Radish (Raphanus sativus)

The radish is one of the first recorded cultivated vegetables. In China there are records of radishes being grown as early as 700 BCE and these humble little root crops were also favorites of the Egyptian pharaohs.
The name "radish” comes from the Latin, radix, which means a root. The first portion of their species name, Raphanus, in Greek translates to "quickly appearing”, which you will find is very apt once you start to grow these delightful vegetables. Indeed the very rapidity of their growth makes radishes a wonderful way to get children involved in gardening because the rewards for their efforts are almost instantaneous.
Radishes are not exactly nutritional powerhouses but they are a good source of vitamin C, and make a tasty appetizer or salad ingredient. Used in succession planting, radishes are very easy to cultivate and can be grown i n any part of the country if planted at the proper time. They are frequently used to mark rows in the garden because of their quick germination and rapid growth. Radish seed is often mixed with slow-germinating beet seed so that the radishes will mark the beet row.
The most popular part for eating is the root, although the entire plant is edible and the tops can be used as a leaf vegetable. The bulb of the radish is usually eaten raw. Most often in salads but tougher specimens can be steamed. The raw Flesh has a crisp texture and a pungent, peppery Flavor that is caused by chewing this action combines substances called glucosinolates in the radish with the enzyme myrosinase. which when brought together Form allyl -isothiocyanates, also present in mustard, horseradish and wasabi.
Your healing radish
Radishes (the root) are rich in ascorbic acid. Folic acid and potassium. They are a goodsource of vitamin B6, riboflavin, magnesium, copper and calcium. In addition, they are very low in calories. One cup of sliced radish bulbs provides approximately 20 calories or less, coming largely From carbohydrates, making radishes, relative to their size, an extremely filling food for their caloric value. The fact that you can fill up on radish without consuming too many calories has led to them being recommended for weight- loss programs.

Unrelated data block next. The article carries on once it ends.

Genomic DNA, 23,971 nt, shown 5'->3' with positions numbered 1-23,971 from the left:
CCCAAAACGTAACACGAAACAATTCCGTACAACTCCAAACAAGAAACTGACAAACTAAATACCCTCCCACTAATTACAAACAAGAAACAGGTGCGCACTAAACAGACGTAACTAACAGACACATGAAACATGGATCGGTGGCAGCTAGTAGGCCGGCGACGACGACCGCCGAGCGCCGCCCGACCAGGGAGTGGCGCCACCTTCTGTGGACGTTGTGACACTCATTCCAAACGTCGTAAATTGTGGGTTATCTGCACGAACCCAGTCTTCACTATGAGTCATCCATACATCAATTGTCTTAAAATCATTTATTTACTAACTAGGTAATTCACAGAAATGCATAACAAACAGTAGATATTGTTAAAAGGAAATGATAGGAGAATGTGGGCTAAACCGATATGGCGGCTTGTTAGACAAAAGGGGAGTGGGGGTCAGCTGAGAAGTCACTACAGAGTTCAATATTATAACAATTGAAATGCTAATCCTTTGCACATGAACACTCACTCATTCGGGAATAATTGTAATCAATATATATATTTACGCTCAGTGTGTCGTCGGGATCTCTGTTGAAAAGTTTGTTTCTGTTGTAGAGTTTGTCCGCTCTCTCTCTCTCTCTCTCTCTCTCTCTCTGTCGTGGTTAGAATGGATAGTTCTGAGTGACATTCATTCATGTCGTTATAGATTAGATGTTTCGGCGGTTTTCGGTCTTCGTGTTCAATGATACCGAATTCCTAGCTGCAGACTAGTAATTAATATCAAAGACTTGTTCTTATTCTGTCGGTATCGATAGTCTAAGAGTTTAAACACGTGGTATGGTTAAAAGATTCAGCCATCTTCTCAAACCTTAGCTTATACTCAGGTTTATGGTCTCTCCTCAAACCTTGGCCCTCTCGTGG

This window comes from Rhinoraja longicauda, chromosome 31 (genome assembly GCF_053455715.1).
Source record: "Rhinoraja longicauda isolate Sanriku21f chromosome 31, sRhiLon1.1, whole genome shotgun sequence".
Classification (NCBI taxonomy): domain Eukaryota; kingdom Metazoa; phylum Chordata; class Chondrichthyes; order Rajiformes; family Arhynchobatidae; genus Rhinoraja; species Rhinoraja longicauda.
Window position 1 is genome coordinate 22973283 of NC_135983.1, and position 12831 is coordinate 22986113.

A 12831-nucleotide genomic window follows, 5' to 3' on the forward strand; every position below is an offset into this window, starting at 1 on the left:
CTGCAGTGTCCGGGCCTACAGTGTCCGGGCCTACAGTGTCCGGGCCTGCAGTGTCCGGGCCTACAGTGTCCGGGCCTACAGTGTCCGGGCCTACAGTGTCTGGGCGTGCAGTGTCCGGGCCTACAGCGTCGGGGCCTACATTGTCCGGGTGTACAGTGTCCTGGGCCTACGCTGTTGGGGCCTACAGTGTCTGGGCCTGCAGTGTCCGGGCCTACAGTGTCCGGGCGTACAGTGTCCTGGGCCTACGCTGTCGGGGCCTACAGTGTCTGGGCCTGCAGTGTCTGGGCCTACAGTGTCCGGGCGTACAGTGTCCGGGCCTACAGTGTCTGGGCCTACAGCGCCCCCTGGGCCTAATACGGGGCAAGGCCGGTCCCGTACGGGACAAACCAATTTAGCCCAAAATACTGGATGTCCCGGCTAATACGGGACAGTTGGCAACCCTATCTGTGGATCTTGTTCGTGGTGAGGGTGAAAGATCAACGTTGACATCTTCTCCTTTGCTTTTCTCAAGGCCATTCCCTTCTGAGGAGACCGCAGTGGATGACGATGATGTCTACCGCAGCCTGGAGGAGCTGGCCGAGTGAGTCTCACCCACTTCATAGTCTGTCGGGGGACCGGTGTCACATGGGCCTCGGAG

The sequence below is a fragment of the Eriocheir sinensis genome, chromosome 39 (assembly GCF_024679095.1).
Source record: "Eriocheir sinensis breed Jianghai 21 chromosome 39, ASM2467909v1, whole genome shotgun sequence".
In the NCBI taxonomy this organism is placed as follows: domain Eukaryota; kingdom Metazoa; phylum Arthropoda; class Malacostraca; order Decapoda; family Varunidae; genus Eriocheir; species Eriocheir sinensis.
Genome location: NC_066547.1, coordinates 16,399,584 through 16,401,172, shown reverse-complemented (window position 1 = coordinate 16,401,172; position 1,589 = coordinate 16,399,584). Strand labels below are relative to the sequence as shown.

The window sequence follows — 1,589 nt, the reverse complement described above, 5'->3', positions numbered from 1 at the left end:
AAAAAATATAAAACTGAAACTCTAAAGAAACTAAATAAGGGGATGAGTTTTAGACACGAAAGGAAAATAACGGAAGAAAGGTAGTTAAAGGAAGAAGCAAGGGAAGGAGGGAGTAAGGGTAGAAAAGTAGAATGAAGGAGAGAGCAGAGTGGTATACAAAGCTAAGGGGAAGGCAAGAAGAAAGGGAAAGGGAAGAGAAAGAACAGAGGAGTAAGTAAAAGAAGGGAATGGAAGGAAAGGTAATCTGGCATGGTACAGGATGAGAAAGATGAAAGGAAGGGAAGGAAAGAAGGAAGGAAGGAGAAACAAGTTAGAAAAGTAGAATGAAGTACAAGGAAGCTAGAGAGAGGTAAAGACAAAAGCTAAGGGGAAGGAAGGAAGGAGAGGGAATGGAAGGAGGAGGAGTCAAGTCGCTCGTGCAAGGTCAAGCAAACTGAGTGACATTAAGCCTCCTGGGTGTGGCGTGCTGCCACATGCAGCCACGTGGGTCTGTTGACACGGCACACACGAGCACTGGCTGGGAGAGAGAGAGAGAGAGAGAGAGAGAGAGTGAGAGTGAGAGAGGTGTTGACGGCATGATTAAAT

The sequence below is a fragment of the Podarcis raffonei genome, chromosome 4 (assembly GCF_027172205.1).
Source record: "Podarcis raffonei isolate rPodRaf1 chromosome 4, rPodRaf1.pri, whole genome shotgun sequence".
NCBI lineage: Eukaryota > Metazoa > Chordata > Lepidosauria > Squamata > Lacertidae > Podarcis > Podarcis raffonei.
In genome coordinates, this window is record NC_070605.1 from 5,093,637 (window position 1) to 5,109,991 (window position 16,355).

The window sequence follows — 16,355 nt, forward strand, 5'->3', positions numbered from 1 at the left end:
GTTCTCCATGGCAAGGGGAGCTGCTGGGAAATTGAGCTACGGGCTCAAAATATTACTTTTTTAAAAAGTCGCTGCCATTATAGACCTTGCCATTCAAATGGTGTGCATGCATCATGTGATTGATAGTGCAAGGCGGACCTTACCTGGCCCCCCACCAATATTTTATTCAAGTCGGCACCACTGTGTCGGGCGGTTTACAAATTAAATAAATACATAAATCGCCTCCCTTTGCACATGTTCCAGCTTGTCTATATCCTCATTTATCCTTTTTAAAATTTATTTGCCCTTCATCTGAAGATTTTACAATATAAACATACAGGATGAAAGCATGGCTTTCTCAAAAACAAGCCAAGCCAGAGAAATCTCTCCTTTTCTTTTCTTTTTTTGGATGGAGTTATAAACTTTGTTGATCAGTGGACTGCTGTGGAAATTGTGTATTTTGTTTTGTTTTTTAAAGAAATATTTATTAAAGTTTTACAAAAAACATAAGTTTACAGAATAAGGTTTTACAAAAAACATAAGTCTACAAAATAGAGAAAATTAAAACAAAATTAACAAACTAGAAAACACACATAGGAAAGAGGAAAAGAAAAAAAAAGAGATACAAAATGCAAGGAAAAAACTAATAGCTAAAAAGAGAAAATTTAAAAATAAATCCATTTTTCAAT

While radish has not been extensively studied in recent times it does have a traditional reputation as being able to treat liver disorders. It does this primarily by stimulating the Row of bile and because of this action it also has a reputation as a "detoxifier" In Europe there has been a long-standing use for radish juice. This is simply the juice that is expressed from fresh chopped radish and it has been used for centuries to treat cough, arthritis and gall bladder problems. The method of taking it has been to combine the juice in equal parts with honey. There is no hard, dinicalevidence that radish will work in this way but years and years of use suggest there may be something to it.
When it comes to eating, if your radish lacks a bit of zing you can make it crisper by soaking it in ice-water for a couple of hours. The young, green radish seed pods may be used for pickling, alone or with other vegetables, and are considered a fair substitute for capers.
The seeds of the radish can be pressed to extract seed oil. Wild radish seeds contain up to 48 per cent oil content, and while not suitable for human consumption the oil has promise as a source of biofuel. There could be a big future for the humble radish

Grow Your Radish
When to plant: Seeds can be planted pretty much all year. Sow directly and thin as appropriate.
Climate: Grows in all climatic conditions.

Aspect/placement: Sunny well-drained position.
Specific needs: Radishes are a hardy crop that suit most climates, soil types and even tolerate light frosts. In very hot conditions they are prone to bolting to Rower and seed. Select season appropriate varieties and sow small lots every few weeks to ensure a successive harvest. Keep them well-watered to prevent roots splitting and to improve the taste. Try in pots too.

Companion planting: Lettuce, carrot.
Harvesting:  Radishes are quick growers and can be ready for harvest in just three weeks. Thinning crop — to about 3-5cm spacing — is a good way to start harvest and allows room for the others to grow. They taste better when young and tender. Pick the young leaves, Rowers and pods for salads too.

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